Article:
During the depression people were starving because they did not have enough money to buy food. Coffee served as a way to battle those hunger pains. It also warmed people up who were living on the streets. Furthermore, Black began offering cheap sandwiches for 5 cents that also included a cup of coffee. Those sandwiches were made of dark raisin bread with nuts sprinkled on them and then filled with cream cheese. It was cheap to make, tasted great and basically served literally as a life saver for so many. It’s where it all began.
At the time, William Black had 19 stores in New York city. His business model of selling a five cent sandwich served with a cup of coffee during the worst economic time in the history of the United States stands as one of the most unique and successful stories in U.S. Business history. By 1955 Chock full o’ Nuts would become the biggest selling brand of coffee in New York. Not only was the coffee being served at Black’s coffee shops, it was also being sold in cans at supermarkets all over the city.
Chock full o’ Nuts also made history in the hiring of Jackie Robinson in 1957. Jack Roosevelt Robinson who had broken the color barrier in major league baseball by being the first African American to play in the major leagues would also break another barrier by being the first African America to become vice president of a major U.S business corporation when Chock full o’ Nuts hired him for the job.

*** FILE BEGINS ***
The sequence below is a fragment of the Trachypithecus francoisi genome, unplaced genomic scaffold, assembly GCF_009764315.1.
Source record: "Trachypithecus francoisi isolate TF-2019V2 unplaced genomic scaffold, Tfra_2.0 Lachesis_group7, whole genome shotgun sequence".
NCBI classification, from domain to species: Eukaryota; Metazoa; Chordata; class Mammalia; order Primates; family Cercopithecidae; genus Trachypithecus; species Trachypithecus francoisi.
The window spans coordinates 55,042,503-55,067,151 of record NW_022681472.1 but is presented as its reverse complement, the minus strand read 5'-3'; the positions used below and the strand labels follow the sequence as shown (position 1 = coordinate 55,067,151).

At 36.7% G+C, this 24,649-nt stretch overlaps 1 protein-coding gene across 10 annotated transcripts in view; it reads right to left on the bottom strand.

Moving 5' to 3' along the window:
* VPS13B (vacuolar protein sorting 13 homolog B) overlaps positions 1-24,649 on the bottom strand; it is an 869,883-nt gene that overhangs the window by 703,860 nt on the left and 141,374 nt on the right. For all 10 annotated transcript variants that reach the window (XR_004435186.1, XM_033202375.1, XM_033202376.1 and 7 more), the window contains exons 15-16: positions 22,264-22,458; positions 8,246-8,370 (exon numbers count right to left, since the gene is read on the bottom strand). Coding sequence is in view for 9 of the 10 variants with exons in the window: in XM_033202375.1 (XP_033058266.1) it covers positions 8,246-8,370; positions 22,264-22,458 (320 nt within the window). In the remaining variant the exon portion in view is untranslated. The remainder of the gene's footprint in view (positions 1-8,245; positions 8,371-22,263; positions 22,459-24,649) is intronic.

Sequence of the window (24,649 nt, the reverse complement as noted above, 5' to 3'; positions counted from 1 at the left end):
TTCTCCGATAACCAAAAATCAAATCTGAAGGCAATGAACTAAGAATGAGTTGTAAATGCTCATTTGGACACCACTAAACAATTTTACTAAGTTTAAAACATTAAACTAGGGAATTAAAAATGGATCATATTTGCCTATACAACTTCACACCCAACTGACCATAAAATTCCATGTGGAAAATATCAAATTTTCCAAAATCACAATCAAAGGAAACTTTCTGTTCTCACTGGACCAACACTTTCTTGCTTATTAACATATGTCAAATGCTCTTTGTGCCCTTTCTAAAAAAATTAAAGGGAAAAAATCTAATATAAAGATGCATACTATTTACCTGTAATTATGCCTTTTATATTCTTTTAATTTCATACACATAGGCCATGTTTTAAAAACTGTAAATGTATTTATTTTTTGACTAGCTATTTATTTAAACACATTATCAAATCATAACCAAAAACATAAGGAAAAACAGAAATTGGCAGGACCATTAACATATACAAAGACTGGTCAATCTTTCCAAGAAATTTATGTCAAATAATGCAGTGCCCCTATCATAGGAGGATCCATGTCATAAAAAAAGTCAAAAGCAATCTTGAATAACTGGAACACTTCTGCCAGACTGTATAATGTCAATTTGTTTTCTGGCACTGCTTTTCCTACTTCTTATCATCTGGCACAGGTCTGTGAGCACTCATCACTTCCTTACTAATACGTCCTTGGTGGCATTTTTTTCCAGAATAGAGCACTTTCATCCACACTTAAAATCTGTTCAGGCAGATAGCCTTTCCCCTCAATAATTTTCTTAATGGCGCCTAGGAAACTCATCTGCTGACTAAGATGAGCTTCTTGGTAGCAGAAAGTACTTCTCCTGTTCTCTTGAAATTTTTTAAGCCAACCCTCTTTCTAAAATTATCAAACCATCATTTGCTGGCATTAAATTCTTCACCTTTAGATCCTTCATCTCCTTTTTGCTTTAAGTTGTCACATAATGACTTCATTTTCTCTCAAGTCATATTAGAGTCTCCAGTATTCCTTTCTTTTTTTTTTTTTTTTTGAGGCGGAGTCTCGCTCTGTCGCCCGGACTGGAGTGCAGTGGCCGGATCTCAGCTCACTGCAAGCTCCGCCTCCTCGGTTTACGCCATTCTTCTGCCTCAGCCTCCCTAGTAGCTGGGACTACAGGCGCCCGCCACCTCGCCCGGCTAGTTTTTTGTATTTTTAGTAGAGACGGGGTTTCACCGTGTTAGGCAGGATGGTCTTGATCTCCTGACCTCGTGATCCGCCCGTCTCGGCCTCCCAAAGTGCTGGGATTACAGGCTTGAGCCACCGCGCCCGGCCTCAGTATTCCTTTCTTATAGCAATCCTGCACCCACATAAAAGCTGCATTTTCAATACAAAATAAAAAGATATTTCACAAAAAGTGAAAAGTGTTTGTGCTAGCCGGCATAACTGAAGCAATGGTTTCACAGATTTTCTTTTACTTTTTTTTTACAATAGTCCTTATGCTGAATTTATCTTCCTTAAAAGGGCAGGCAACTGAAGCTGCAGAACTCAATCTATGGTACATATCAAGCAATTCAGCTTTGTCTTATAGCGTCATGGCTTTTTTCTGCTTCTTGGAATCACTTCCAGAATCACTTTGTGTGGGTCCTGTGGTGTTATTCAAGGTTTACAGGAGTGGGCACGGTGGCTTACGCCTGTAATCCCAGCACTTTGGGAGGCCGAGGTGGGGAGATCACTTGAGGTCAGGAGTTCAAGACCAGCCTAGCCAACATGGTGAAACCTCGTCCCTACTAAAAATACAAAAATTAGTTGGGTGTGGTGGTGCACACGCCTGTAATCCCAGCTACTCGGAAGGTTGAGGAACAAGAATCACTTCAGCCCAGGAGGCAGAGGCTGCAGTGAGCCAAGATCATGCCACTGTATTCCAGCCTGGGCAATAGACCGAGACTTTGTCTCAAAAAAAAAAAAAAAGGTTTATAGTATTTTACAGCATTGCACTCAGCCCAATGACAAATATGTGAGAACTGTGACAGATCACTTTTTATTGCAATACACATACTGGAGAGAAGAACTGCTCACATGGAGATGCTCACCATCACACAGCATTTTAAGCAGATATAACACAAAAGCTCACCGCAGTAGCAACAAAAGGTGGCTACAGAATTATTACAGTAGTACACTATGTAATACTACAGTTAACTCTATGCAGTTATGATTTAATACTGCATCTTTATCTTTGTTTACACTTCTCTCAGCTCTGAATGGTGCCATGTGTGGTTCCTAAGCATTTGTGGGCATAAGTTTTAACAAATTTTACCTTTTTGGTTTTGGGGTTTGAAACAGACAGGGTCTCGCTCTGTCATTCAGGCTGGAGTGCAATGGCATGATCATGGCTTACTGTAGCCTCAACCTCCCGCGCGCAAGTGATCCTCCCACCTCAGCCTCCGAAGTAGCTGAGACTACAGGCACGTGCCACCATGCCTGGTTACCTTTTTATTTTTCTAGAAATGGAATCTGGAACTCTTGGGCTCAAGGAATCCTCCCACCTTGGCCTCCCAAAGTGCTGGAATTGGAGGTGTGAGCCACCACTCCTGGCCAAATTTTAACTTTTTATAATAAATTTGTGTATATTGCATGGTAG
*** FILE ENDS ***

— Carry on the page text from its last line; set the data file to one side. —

By the 1960s, there were about eighty Chuck full o’ Nuts coffee shops in the New York City area, It was also in the 1960s when the company debuted their massively successful commercial jingle. The jingle was based on the 1940s song “Heavenly Feeling” that was a minor hit song by The McGuire Sisters. The jingle was sung by Page Morton Black who was married to William Black. The original lyrics contained a reference to John Rockefeller. However, Chock full o’ Nuts were forced to eventually change the lyrics from……….
“Chock full o’Nuts is that heavenly coffee,
Better coffee Rockefeller’s money can’t buy,”
“Chock full o’Nuts is that heavenly coffee,
Better coffee than a millionaire’s money can’t buy.”
In the 1970s, all the Chock full o’ Nuts lunch counters closed down. The company stayed in business but their main revenue was from the sale of their coffee on the market. In 1988, all Chock Full o’Nuts restaurants were sold to a company called Riese Brothers. Over the years one could fine a Chuck full o’ Nuts store open just selling coffee and donuts in the same fashion as a Dunkin Donuts because they had opened Chock full o’ Nuts express stores in 1993. In 1999. Chock full o’ Nuts was sold to the Sara Lee Corporation. (remember their jingle, “nobody doesn’t like Sara Lee). Six years after the Chock full o’ Nuts brand was sold to Sara Lee, it was then sold by Sara Lee to Massimo Zanetti Beverage USA.
In 2010, it was announced that the old school Chock Full o’ Nuts lunch counters complete with their legendary date nut raisin bread cream cheese sandwhichs would be returning to New York City. Currently, in 2020 there are two open Chock full o’ Nuts stores severing those sandwiches and many other items at their lunch counters in their stores in the borough of Brooklyn. Yes, Chock full o’ Nuts lunch counters still live……..in Brooklyn.